Episode 5.19: “Old Dog New Tricks”

(Spoiler lurk below.)

This episode was written by Chis Colfer, who inspired the creation of the character of Kurt and has declared himself to be Lea Michele’s biggest fan. Maybe that’s why “Old Dogs New Tricks” feels like a bad fanfic. I’d be the last to deny Colfer’s skills at acting: he’s arguably Glee‘s greatest asset in that regard. But as a writer, I’m afraid he’s a flop. The plot is by the numbers, the guest characters are cardboard, and Kurt, already often accused of being a Mary Sue for Ryan Murphy, seems like a Mary Sue for Colfer himself. Kurt manages to come across not only as the hero in his own story, but as the hero of Rachel’s story and the hero of several tertiary characters’ stories. Sam and Mercedes manage to escape his gravity well, but their story, while easily the best of the lot, is not all that strong either.

We start with Rachel trying to find some way of repairing her reputation, as the rumor that she is considering leaving Broadway for Hollywood has somehow gotten out. What she comes up with is sponsoring a dog rescue, a plan that she gets help with from Santana, who decides for some reason to act as Rachel’s publicist. Despite the fact that the genesis of this plotline is Rachel’s possible TV career, it feels oddly disconnected from the story arc that began in the prior episode. We don’t hear anything about her pilot at all after the first scene, and nothing in that plotline advances. In the second-to-last episode of the season, we’re suddenly just largely fucking around instead of advancing the story. I get the feeling this would have been better placed beforeBack-Up Plan.” That way, the last two episodes of the season could drive the story all the way to the end.

Anyway, there are some funny shenanigans involving Rachel walking six dogs for a photo op and getting dragged a few blocks, and then Rachel refuses to allow a kid to adopt a three-legged dog because she needs it to pose with in order to give her reputation the biggest possible boost, and finally she learns not to be so self centered and to be more Kurt-centered, as she supports Kurt by going to his show. It’s a pretty by-the-numbers Rachel story, and doesn’t offer anything that we haven’t seen a dozen times before.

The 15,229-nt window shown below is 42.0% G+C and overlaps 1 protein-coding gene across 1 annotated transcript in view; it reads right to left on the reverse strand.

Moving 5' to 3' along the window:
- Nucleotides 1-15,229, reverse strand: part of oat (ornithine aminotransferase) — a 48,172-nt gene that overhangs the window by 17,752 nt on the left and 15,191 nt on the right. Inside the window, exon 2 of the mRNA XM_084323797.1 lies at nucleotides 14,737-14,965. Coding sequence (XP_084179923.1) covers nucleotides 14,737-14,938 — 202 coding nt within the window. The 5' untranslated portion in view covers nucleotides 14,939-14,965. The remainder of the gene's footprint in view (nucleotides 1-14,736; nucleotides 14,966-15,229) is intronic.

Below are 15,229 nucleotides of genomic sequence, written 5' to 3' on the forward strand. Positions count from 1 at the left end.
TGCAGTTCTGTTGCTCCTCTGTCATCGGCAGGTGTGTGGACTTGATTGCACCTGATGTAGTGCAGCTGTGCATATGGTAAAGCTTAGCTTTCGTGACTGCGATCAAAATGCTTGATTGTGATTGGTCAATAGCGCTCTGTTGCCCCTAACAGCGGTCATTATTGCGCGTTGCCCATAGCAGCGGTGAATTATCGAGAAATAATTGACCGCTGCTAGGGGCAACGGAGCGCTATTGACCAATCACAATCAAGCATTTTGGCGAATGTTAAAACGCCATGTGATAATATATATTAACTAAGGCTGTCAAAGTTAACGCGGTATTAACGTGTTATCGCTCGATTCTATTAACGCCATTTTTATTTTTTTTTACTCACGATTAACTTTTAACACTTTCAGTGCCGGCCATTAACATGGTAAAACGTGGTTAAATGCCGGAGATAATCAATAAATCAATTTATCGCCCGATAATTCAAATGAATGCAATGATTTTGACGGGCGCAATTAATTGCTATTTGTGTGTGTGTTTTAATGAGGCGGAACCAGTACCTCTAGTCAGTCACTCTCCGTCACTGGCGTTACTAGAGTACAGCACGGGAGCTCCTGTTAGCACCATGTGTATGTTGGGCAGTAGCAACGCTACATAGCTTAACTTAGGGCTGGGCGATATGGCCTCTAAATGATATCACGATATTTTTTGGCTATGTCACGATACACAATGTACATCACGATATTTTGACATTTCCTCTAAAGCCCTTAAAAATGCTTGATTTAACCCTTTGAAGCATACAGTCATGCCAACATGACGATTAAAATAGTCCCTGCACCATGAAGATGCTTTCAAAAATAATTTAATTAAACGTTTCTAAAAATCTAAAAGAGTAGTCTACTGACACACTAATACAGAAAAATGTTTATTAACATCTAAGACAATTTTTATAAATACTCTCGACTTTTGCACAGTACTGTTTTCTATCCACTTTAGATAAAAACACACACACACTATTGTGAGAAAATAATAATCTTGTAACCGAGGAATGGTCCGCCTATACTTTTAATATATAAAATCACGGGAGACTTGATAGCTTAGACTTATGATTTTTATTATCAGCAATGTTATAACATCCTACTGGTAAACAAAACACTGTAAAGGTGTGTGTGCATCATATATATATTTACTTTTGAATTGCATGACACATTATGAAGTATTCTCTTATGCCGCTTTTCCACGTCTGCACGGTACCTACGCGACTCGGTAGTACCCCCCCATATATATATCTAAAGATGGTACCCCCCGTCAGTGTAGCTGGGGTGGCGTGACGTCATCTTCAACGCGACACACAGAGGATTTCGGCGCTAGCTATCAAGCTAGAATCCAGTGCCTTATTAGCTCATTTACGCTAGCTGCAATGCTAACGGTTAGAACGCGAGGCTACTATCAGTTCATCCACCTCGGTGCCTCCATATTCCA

Arguably more interesting is Santana’s story, as she seems to find her niche working as Rachel’s publicist, something she really seems to enjoy. I say “arguably” because, while the story is good, Santana herself feels… off. She comes across as mechanical and lifeless, like she’s just reciting lines, doing her best to pretend to be Santana but not quite succeeding. I don’t feel any subtext in Rachel and Santana’s relationship, despite their long and interesting past. I don’t get any sense of satisfaction from Santana for getting a lead on a career after so much wandering. She seems to exist just to serve Rachel, her reward being the one bizarre moment when Rachel gives publicity to her publicist while giving an interview to a TV reporter.

Again, these are elements of a bad fanfic.

Kurt, meanwhile, decides to throw himself a pity party since nobody likes him and everybody hates him and he guesses he’ll go eat worms. Actually never mind the worms. He just gets himself an old lady for a friend just like Blaine did. Maggie, from a “home for retired performers,” wanders into the diner one day, and Kurt ends up telling her everything about his life, then later drops into her retirement home to watch them rehearse their production of Peter Pan. When their Peter loses the part due to missing her cue and also dying, Kurt volunteers to fill in for some reason, and also expects his friends to be excited for him for some reason. This whole plotline, top to bottom, feels engineered to make Kurt seem both pitiful and honorable. Pitiful because none of his friends care about what he’s doing, honorable because he’s helping old people. Kurt sure is a saint, you guys. And on top of all that, he even reunites Maggie with her daughter Clara, by showing up at Clara’s office and telling her about how much Maggie misses her, and about how Kurt lost his own mother when he was eight, and shouldn’t Clara be glad that she even has a mother? Clara tells the typical story about how Maggie used to forget her birthdays and neglect her, but she still shows up at the play just in time for maximum dramatic effect. Speaking of which, all Kurt’s friends show up for the play too. And after the play, Rachel invites all the old people to perform at her dog rescue event.